Anyways, I remember the first time she had to go for a visit in St. Louis was the night before the Cardinals first home playoff game in St. Louis.  Andrea, my mom, and I all watched TV in the hotel room as they did live reports from the Stadium and various bars around the city.  Much like this year in KC, you could see the excitement in the reporters faces as they showed the excited fans.  Each time the Cardinals advanced, it seemed to work like magic that they would play their home games the same days she would have to go.  On a few occasions we talked about maybe going a day early to try to catch a game or go to one of the rally's.  We never did, but I think what got he through some of those time was thinking about her team winning.

We wasn't in St. Louis when the Cardinals won the World Series, but we were there when they played one of their games there.  Every time the Cards would score we could hear the other guests scream in excitement.  The days after the wins we'd go downstairs for breakfast and all the conversations sounded the same, "DID YOU SEE THAT GAME LAST NIGHT?"

A few months later in 2012, the St. Louis Blues had a similar experience.  The city was buzzing with excitement, and just like when the Cardinals went to the playoffs, Andrea would somehow have her visits the same days the Blues had home games taking place not too far from the hospital (Busch Stadium is less than 4 miles from Barnes, and the hockey arena is slightly over 3 miles, both straight shots).  The announcers glee was still there, just as it was from the fans.  Andrea wasn't a hockey fan, but it was the talk around the floor at the hospital she was getting treatment from, so she was rooting for them.

WDAF in Kansas City has Royals Fever.
I love how a city can get behind a team, and be genuine about it.  You can really tell the difference between the ones who are really excited, and the ones just doing a job.  It's that support that brings a city together.  I wish I lived a little closer to Kansas City so I could see their TV broadcasts, but thankfully I can see stuff on twitter and various media.  Every city should have excited media, and an excited fan base who are with the team every step of the way.  I'm not saying they can't be critical (I will have a story about that sometime in the future), but the teams need to be treated like family. You give your undying love to them and want whats best, but will speak up when they make obvious mistakes.  I hope this momentum carries on into next season for Kansas City.  It didn't begin with this playoff run.  The excitement dates back single moments that built up and energized a town.  It began a couple years back with hiring Andy Reid as the Chiefs coach, gained traction with the James Shields trade (though some saw it as a mistake), but it really began last fall when a vocal soccer fanbase was rewarded with Sporting KC winning the MLS Championship.  It was followed up with an exciting Chiefs season that resulted in a playoff berth.  The Royals waited for the perfect time to get everything going, and no matter what happens, the fans have already been rewarded.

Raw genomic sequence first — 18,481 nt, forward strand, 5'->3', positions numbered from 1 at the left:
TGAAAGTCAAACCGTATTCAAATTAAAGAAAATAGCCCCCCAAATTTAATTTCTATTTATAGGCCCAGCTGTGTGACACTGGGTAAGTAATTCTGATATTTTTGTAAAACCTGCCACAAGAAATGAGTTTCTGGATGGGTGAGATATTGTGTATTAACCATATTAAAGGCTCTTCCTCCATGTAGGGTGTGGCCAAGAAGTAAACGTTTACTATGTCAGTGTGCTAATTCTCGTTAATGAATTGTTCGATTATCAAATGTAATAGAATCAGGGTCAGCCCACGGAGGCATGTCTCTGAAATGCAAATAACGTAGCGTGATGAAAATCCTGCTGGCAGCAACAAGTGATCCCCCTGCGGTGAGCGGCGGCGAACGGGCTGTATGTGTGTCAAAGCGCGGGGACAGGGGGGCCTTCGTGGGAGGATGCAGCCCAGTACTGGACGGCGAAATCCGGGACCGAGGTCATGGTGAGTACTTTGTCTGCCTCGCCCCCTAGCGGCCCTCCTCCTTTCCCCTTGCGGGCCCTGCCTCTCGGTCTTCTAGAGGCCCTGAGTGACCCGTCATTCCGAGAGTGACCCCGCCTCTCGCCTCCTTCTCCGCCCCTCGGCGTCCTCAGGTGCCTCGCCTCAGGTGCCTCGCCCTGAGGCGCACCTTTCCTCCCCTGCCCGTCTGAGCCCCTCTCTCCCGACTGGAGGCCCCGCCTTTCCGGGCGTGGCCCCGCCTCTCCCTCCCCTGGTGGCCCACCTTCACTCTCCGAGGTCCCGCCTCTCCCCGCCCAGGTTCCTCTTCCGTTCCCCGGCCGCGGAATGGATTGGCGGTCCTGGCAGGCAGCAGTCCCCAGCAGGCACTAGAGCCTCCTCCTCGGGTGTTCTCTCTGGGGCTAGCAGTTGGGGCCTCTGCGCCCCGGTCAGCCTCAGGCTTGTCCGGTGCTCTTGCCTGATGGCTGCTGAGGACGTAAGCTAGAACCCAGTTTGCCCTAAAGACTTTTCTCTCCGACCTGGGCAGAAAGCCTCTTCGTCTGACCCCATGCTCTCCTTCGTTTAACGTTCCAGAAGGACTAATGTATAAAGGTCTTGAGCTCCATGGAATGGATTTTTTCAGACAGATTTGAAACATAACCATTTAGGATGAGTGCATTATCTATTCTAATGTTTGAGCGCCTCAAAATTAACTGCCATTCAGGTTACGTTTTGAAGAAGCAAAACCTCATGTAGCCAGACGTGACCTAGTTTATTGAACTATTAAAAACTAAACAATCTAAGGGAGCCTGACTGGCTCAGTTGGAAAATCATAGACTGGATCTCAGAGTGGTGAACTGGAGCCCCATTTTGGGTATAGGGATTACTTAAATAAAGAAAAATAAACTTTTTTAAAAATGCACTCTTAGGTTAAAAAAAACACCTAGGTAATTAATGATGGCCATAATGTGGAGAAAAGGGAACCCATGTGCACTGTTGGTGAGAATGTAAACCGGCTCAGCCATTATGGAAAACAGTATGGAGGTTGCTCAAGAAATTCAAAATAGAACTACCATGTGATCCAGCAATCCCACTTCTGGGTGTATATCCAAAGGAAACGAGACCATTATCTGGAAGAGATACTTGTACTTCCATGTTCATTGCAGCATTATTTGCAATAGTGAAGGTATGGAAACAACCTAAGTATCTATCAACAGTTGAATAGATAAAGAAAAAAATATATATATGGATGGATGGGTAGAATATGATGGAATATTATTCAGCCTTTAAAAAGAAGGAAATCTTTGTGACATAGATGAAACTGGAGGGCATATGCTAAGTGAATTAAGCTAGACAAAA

My initial reason for posting this was to discuss the media and the excitement.  However I can't finish this without telling you what happened to my sister.  Shortly before noon on April 6th, 2013 (which is my oldest sister's birthday), Andrea passed away.  She was told she had 6 months to live around July of 2011.  From that moment on, she made the most out of what little time she had left.  On October 14th, Andrea would have turned 37 years old.  Happy Birthday Andrea.  I know in Heaven right now, Andrea is rooting for the Cardinals to win it all this year (and I can't be too mad because of her), and my dad is rooting for the Royals to win it all (and I can never be mad at that). 

Thank you for reading such a long post, have a great night.

Oh, before I go, I forgot to mention this.  2011 was when the Rally Squirrel was trending in baseball because of the squirrel that ran onto the field during the Cardinals playoff games.  When Andrea had treatment once, we was at the hotel and they was talking about all the measures the Stadium grounds crew took to assuring they got rid of the squirrels.  Less then 10 minutes later, one of us happened to look out the window and a squirrel was climbing up the wall and it stopped to stare at us few a good half minute before it ran off.  We liked to think of it as the Rally Squirrel trying to find a new place to go after being run out of the Stadium.


  1. Great post. I'm glad you were able to spend a lot of time with your sister before she passed.

    1. Thank you. I noticed a lot of typo's and other mistakes after I re-read it. I need to work on that.

      We are a pretty close family to begin with, but yeah, this gave us more one-on-one time and allowed us to not have any interruptions. While most were not sports related, I might just tell stories sometimes about some of the stuff we did and said.

    2. That is cool. The blog is a great way to let off some steam.

      Thankfully our blogs are void of the grammar police.